Purchasing a used car is usually a memorable experience. There are oftentimes unexpected twists and turns even in a straightforward deal. My used car purchase in Costa Rica was something I will always remember. After moving my wife and infant son to Costa Rica to start a new business, a car purchase was at the top of my to do list. We were staying with a friend while we were setting up shop and were soon tired of buses and taxis. We had planned on finding a Costa Rican Holiday house first, but soon realized the incredible inconvenience of meeting appointments with landlords with no car. With the househunting on hold, we began our search for the perfect vehicle.

We first had to get over the shock of having to pay an extra 40-50% due to import taxes.

There are no cars made in Costa Rica, so this applies to every make and model. A car in the states that is worth $10,000 cost $14 or $15,000 down here. We spent the first 2 days educating ourselves by pouring over the want ads. It was soon obvious that we would get a better deal by looking in La Nacion for our car instead of the English paper called the Tico Times. Not only were there many more choices, but the prices seemed lower for the same vehicle. We had decided on some sort of four wheeled drive SUV for the safety factor. The roads contain many potholes and often run out of pavement suddenly. Since our business led us on many expeditions, it seemed a sound choice. Factor in the basic lawlessness of the roads due to very little enforcement, and a strong car that sets up high is even a more obvious choice for a family with an infant.

In Costa Rica, a lot of the business you due is done through your attorney. Litigation is rare, and the attorneys handle most all contract paperwork including submitting paperwork for your registration. On a previous trip, I had secured an attorney who spoke English. When I called him about the used car purchase in Costa Rica he walked me through it. Find the car you want, take it to a mechanic (supplied by him) and check it out, if it’s good bring the seller and car to my office and I’ll handle it. This was starting to actually sound easy. Our first car we looked at was a ’96 Toyota 4Runner. We met the gentleman at a casino parking lot that was close to my mechanic. We had resorted to looking online after educating ourselves on the prices in the newspaper. Online ads offered the benefit of multiple color pictures and it was easier for me to read Spanish than speak it over the phone. This 4Runner was supposed to be cherry with only 85,000 miles (137,000 kilometers) The pictures in the ad were of a spotlessly pristine body and even had a shot of a really clean engine. Well, either the car in the ad photos was a completely different vehicle, or this car had just been wrecked. The seller was very nonapologetic, and said if the car looked like the one in the pictures; it would cost 10 million colones (20,000 dollars) instead of 7.5 mil. ($15,000) His mom or aunt was with him, and we could see she didn’t share his business verve. She gave us some sliced mango in lemon juice, and we just walked away shaking our heads.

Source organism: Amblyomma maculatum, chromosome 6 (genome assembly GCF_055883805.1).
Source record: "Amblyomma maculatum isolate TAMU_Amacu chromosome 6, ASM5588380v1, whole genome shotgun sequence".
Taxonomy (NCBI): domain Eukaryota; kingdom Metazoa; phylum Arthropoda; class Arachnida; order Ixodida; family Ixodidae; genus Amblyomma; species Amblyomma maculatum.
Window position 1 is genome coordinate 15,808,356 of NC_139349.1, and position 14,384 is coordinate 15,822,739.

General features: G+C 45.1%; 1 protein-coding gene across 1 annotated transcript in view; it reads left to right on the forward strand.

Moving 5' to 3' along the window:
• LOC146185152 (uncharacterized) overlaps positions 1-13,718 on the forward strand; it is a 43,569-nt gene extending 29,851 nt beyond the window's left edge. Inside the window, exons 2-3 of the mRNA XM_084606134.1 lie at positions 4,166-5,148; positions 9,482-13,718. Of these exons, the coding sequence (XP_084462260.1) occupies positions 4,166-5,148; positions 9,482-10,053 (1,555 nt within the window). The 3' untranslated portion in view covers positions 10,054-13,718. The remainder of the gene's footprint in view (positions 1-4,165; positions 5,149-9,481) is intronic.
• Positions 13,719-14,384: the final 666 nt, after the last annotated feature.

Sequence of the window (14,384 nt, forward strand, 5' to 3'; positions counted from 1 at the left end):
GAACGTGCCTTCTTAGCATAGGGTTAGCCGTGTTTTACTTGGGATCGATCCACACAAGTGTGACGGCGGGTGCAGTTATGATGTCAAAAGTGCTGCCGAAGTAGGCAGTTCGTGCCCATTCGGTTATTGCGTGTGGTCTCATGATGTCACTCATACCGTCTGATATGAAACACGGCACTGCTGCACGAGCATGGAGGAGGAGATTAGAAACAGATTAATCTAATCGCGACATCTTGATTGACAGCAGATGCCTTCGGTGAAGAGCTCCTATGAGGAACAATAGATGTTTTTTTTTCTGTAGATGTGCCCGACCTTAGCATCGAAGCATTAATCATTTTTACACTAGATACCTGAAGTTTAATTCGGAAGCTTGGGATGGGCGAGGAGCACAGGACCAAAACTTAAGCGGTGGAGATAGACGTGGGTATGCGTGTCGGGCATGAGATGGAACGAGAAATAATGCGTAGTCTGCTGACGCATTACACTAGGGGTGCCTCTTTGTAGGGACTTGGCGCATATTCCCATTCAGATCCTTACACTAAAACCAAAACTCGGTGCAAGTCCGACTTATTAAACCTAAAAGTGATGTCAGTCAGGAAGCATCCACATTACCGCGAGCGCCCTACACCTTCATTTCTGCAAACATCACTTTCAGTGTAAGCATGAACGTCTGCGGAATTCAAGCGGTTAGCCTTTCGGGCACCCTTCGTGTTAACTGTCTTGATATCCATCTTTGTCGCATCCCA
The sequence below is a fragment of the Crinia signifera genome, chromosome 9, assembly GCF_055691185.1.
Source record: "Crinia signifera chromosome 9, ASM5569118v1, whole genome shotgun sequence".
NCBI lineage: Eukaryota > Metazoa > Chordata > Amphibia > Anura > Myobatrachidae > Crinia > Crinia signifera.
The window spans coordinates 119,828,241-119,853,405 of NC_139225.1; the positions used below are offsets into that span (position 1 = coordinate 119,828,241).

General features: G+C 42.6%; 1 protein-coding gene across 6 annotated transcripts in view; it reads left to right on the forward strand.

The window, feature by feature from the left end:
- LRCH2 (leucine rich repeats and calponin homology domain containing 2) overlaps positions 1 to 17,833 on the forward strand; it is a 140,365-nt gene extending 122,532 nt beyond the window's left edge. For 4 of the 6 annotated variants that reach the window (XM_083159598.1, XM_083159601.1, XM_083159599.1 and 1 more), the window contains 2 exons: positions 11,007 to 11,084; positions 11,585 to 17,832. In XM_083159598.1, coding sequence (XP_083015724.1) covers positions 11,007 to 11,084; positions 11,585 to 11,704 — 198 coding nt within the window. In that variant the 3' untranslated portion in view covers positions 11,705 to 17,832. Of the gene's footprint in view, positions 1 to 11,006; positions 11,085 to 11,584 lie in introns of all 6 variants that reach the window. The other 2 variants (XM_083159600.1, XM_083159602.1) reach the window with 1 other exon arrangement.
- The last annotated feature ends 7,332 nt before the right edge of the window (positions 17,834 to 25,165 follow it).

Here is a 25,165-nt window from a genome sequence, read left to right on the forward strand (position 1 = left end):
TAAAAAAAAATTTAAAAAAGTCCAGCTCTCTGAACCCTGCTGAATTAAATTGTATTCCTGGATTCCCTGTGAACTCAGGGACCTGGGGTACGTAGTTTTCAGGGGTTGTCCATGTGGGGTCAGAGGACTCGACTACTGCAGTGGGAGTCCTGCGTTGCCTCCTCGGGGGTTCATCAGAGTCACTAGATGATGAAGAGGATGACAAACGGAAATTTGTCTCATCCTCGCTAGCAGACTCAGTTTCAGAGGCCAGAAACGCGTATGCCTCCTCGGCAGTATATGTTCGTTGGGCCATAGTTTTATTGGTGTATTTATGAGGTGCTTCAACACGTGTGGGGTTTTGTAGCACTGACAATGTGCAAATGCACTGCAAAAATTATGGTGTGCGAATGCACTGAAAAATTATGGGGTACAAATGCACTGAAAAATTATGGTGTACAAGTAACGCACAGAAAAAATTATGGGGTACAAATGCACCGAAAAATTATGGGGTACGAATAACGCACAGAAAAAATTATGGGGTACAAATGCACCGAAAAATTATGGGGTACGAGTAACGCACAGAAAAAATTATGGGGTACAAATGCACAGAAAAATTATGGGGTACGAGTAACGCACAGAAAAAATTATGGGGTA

The next three cars we liked were all sold by the time we got there. Finally, the car I really wanted ( a deep green Mitsubishi Montero Sport 1999) was available for 6.9 mil.($13,800) It

was in my price range, had only 85,000 miles on it, just came in from North Carolina so it hadn’t had to endure the potholes; and I was the first inquirer. After grilling the guy three times about whether or not the pictures were accurate, we arranged to meet at my mechanics. I got there early to fill my mechanic, Rodrigo, in on what I wanted checked out. Sure enough, right on time, my future car drove in. There is something about the color of deep hunter green that has always given such a euphoric feeling to my senses. I think that half the reason I moved to Costa Rica is because of the deep green vegetation that is everywhere. But as MY car wheeled to a stop, this 17 or 18 year old kid jumps out. Clean cut, snappy dresser, he just looked like a player. We start going through the “car purchase dance.” We used broken Spanish and broken English and a lot of miming. After he showed me the elaborate 3 stage alarm system, (seriously, there are 3 levels including a hidden switch that just cuts off all the electrical to the engine, and another that kills the car 30 seconds after you start driving if you don’t hit another hidden switch under the seat) I knew he was a player. But, man, I loved this car. It just looked like my car.



Source by Randy Fauchier